When we consider with some help of Wolfram Alpha the function $$f(x)=\frac{1}{2x+1}+\frac{1}{2x+2}-\frac{1}{x}$$ with $x$ real, we see there is just one zero at $x=-\frac{2}{3}$. Since $f(1)=-\frac{5}{12}$, the function is negative for $x\geq 1$ and so

\begin{align*} A(n+1)-A(n)=\frac{1}{2n+1}+\frac{1}{2n+2}-\frac{1}{n}<0\qquad\qquad n\geq 1 \end{align*}

Conclusion:

  • $A(n)$ is monotonically decreasing with increasing $n$.

  • Since $A(3)\leq 1$ we see that $1$ is an upper limit of $A(n)$ for $n\geq 3$.

Finally we show $\frac{1}{2}$ is a lower limit of $A(n)$.

Harmonic numbers $H_n$:

Note that $A(n)$ is closely related with harmonic numbers $H_n=\sum_{k=1}^n\frac{1}{k}$.

We obtain \begin{align*} A(n)=\sum_{k=0}^n\frac{1}{k+n}=\sum_{k=1}^{2n}\frac{1}{k}-\sum_{k=1}^{n-1}\frac{1}{k}=H_{2n}-H_{n-1}\qquad\qquad n\geq 1 \end{align*}

The harmonic numbers are asymptotically equal to \begin{align*} H_n\sim \ln n+\gamma \end{align*} with $\gamma$ the Euler constant. We obtain \begin{align*} \lim_{n\rightarrow\infty}A(n)&=\lim_{n\rightarrow \infty}\left(H_{2n}-H_{n-1}\right)\\ &\sim \ln(2n)+\gamma-\ln(n-1)-\gamma\\ &\sim\ln 2 \end{align*}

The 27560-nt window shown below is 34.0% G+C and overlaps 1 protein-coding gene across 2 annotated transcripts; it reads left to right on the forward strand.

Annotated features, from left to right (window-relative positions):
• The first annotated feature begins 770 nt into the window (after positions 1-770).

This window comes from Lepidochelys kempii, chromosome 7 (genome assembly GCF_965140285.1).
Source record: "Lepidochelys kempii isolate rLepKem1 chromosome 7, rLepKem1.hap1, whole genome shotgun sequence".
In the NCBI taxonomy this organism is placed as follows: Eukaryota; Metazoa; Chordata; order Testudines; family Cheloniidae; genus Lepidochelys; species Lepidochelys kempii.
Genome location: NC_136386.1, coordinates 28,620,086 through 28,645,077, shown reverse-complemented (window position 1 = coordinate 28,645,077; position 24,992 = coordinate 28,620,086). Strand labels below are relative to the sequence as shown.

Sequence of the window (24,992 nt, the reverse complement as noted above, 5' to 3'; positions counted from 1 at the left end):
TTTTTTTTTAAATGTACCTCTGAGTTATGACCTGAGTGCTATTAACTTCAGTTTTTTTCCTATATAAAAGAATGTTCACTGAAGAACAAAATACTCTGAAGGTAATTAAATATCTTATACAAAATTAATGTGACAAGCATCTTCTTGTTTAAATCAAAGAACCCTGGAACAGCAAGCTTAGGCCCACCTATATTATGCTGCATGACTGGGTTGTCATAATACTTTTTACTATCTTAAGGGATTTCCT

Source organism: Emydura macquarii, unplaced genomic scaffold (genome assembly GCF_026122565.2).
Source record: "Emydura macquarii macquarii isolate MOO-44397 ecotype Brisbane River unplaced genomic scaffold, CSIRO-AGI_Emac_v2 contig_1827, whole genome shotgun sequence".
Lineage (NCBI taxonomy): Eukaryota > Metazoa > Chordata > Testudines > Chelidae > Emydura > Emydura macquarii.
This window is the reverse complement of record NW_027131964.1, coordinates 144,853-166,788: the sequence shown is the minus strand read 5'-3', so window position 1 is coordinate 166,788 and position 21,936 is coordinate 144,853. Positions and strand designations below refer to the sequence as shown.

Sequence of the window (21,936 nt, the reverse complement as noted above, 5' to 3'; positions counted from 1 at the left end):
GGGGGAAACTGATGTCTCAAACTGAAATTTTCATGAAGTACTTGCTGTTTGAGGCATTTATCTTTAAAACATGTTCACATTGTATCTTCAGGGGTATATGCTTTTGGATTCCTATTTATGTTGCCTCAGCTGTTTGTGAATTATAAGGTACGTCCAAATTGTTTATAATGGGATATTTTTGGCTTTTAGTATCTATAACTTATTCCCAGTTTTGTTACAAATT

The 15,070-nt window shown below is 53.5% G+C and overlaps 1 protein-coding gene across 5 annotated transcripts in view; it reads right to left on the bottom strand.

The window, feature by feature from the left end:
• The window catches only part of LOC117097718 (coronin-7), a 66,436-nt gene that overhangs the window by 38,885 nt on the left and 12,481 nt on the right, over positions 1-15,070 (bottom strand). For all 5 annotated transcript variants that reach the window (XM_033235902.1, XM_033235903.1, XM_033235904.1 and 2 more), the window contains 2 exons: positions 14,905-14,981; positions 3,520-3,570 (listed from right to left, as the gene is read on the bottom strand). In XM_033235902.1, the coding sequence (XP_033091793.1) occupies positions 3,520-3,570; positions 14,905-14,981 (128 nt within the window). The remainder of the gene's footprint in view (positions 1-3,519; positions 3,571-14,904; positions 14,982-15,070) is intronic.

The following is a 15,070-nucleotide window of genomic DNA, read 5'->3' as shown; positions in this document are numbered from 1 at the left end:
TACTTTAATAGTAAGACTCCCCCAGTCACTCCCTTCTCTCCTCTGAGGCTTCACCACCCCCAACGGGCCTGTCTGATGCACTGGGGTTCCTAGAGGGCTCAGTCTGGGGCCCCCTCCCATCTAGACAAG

Conclusion:

  • Since $\ln 2\doteq 0.69314>\frac{1}{2}$ we see $A(n)\geq\frac{1}{2}$ for all $n\geq 3$.

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Summary:

  • The inequality chain (1) is not valid for $n=1,2$ and valid for all $n\geq 3$.

  • The sum is monotonically decreasing with increasing $n$. $$\sum_{k=0}^n\frac{1}{k+n}\searrow$$

  • The limit of the sum is $\ln 2$.

    $$\lim_{n\rightarrow\infty}\sum_{k=0}^n\frac{1}{k+n}=\ln 2$$

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  • $\begingroup$ wow thank you very much for interesting. $\endgroup$ – Kamikaze Sep 3 '16 at 13:29
  • $\begingroup$ @Kamikaze: You're welcome! I've updated the summary to better see the additional information of this approach. $\endgroup$ – Markus Scheuer Sep 3 '16 at 13:37